Colorado Keeps Controversial Taxpayer’s Bill of Rights
Proposition CC would have let the state keep any tax revenues above the state spending cap — money that the Taxpayer’s Bill of Rights currently guarantees as refunds to taxpayers. The measure was rejected by Colorado voters.
(TNS) — Colorado voters have soundly rejected Proposition CC, dealing a blow to Democratic budget reform efforts and giving the state’s fiscal conservatives a significant victory.
“This is the definition of a team win,” said Michael Fields, executive director of Colorado Rising Action, which led opposition to Prop CC. “We were up against misleading ballot language and millions of dollars of out-of-state money pouring in against us, but thankfully our Taxpayer’s Bill of Rights is preserved.”
There were 610,536 votes in favor of Proposition CC and 749,905 in opposition, an 11-percentage-point difference, as of Wednesday morning.
“I didn’t want the state to hold my money,” said Kylen Partch of Lakewood after she voted against Prop CC on Tuesday. “It’s mine.”
The measure would have let the state keep any tax revenues above the state spending cap — money that the Taxpayer’s Bill of Rights currently guarantees as refunds to taxpayers. Democrats said it wasn’t a tax increase; Republicans argued it effectively was.
“Once again, the people of Colorado have confirmed that they are the boss, not our part-time state legislature,” said Senate Minority Leader Chris Holbert, a Parker Republican. “Despite overwhelming funding advantages, questionable ballot language, and the full endorsement of the Democratic power trifecta in Colorado, Proposition CC has failed.”
The first results showed Prop CC up big — but no one at the “No on CC” watch party in Denver was too worried. They felt confident the tide would turn once more non-Denver numbers came in and, within minutes, things started to look up. By 7:40 p.m., the “no” side was up nearly a dozen percentage points.
“I know it’s going to be defeated,” said a beaming Bill Owens, the former Republican governor who advised the No on CC campaign, at the time. “We’ve seen the numbers.”
The tea leaves were becoming clear as some attendees began filtering out of a pro-CC gathering at Improper City in Denver’s River North Art District about 8 p.m. But officially, campaign backers were waiting for more results from Democratic strongholds to come in to see how much the negative margin narrowed. By 9 p.m., they had conceded.
“We didn’t win tonight, but we have advanced this conversation in such an important way,” said Colorado House Speaker KC Becker, a Boulder Democrat, to cheers.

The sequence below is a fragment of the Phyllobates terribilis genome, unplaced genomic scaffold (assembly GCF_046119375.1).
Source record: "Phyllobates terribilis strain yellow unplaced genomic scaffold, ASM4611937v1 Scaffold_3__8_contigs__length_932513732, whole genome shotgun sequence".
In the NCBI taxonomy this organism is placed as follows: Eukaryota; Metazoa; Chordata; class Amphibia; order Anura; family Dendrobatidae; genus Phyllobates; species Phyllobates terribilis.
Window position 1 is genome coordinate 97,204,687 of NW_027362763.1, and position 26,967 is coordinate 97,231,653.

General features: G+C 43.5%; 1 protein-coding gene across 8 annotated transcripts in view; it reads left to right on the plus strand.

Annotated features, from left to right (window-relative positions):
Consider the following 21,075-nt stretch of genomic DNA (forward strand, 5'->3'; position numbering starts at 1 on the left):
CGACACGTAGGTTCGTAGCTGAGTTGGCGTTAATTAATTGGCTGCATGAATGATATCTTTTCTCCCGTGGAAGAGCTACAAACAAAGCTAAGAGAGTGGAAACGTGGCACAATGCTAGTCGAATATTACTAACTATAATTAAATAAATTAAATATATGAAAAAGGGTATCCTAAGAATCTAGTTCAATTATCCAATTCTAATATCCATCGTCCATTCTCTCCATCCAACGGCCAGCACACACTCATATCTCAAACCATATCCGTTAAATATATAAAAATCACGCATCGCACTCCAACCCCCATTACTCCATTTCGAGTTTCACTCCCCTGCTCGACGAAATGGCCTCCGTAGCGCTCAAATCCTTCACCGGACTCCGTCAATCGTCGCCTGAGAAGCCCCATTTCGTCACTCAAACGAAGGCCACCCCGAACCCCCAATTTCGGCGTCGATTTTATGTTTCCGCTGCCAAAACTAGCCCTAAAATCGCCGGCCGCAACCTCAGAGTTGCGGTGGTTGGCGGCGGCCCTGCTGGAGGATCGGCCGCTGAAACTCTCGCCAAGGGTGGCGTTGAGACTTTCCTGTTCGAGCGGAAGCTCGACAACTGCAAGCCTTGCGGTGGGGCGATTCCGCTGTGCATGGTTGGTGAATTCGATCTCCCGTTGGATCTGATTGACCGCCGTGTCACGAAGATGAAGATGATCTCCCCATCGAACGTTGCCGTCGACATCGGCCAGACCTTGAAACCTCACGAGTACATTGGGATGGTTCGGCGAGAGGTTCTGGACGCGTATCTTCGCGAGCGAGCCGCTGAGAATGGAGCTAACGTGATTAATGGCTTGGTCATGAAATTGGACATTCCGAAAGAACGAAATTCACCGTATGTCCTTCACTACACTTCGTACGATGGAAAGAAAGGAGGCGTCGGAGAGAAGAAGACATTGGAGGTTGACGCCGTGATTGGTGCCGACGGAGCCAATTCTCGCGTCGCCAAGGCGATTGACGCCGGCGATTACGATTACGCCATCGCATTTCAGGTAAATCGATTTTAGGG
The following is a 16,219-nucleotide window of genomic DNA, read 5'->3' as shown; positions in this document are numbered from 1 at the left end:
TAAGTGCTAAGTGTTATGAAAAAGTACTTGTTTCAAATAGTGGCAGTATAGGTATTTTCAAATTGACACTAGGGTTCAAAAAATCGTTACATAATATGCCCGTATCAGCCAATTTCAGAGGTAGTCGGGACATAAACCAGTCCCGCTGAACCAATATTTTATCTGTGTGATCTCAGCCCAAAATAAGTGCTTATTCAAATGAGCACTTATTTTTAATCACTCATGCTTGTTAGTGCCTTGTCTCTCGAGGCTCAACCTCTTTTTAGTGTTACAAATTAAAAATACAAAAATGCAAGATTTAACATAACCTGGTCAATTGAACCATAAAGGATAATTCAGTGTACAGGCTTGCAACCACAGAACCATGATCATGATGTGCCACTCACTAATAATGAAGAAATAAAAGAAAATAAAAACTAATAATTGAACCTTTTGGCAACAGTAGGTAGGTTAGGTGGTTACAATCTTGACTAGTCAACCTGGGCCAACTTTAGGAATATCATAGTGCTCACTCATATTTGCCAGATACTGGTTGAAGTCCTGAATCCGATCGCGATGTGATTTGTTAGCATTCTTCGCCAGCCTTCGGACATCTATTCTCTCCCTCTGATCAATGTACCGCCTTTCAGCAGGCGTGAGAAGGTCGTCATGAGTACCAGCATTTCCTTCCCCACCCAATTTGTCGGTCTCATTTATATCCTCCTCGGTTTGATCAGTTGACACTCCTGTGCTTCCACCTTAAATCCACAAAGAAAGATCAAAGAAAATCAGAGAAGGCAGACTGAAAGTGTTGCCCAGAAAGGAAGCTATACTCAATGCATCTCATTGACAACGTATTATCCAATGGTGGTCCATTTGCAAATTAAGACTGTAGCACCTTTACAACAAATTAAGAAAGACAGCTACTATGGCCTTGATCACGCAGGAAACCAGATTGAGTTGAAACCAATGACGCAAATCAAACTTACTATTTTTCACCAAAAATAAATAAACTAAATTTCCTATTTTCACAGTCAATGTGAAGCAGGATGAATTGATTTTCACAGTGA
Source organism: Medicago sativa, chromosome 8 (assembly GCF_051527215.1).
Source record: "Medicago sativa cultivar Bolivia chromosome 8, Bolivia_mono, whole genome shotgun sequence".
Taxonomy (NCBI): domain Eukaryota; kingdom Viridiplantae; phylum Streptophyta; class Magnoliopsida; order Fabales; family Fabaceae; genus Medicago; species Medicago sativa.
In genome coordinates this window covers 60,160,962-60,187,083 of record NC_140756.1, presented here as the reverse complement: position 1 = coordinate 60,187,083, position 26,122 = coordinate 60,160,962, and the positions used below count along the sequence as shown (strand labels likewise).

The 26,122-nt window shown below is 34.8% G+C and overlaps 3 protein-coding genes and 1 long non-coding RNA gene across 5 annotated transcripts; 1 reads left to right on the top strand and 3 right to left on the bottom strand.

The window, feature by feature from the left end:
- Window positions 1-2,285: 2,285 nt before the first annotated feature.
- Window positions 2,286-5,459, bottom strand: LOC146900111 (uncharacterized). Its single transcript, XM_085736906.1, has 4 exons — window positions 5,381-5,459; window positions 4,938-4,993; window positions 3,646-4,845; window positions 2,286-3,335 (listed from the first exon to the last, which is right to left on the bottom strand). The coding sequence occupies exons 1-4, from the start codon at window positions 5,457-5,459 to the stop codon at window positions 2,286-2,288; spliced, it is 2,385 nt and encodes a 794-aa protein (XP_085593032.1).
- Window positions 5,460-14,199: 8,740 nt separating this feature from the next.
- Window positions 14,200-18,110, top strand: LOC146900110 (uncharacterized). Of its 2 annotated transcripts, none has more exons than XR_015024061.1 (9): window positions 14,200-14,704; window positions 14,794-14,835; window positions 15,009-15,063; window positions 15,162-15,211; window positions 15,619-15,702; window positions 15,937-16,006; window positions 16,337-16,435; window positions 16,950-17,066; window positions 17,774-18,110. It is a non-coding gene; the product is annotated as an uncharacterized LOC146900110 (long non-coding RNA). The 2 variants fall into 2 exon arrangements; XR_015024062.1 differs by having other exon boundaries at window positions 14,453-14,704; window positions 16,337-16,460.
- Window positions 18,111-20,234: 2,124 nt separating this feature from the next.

“More Coloradans know today that Colorado is at the bottom of the barrel in our support for K-12, higher ed and transportation. And if this is not the solution, we’re going to keep working on solutions,” she added.
The measure was referred to the ballot by Democratic lawmakers, and estimates for how much the state could retain over the next three years ranged from $550 million to $1.7 billion. A law passed separately would have divided the money evenly among transportation, K-12 education and higher education.
If CC had passed, projections show, taxpayers would have missed out on refunds as small as $20 or as high as $248. It carried high stakes, and not just because of the potential dollars attached to it.
For Democrats, it was a chance to finally put a dent in TABOR, which significantly hampers the ability of Colorado governments to raise money because it requires voter support for any tax hike. Voters have been loathe to pass new statewide taxes since TABOR passed 27 years ago. CC wouldn’t have affected that part of TABOR, instead taking aim at the requirement to issue refunds if revenue grows faster than allowed by a formula that accounts for population growth and inflation.
A new tax, CC was not. But it would have led to the state keeping more taxpayer money than it does now — something Democrats de-emphasized in their limited campaign for the measure.
Republicans were desperate to stave off CC, which many GOP voters and party leaders saw as an attack on TABOR that, if successful, could set Democrats on a path toward seeking more limits on the law, if not a full-on repeal attempt. Opponents repeatedly accused Democrats of writing CC in misleading language, and felt the wording was a disadvantage to their side.
The pro-CC camp led the spending fight with about $4 million, a quarter of which came from University of Denver Chancellor Emeritus Dan Ritchie. The No on CC campaign was buoyed primarily by the Charles Koch-backed Americans For Prosperity Colorado chapter, which has spent about $1.5 million.
What the “no” camp lacked in money it has made up for in enthusiasm. That side has been campaigning since early summer, whereas the pro-CC side didn’t even officially launch until October.
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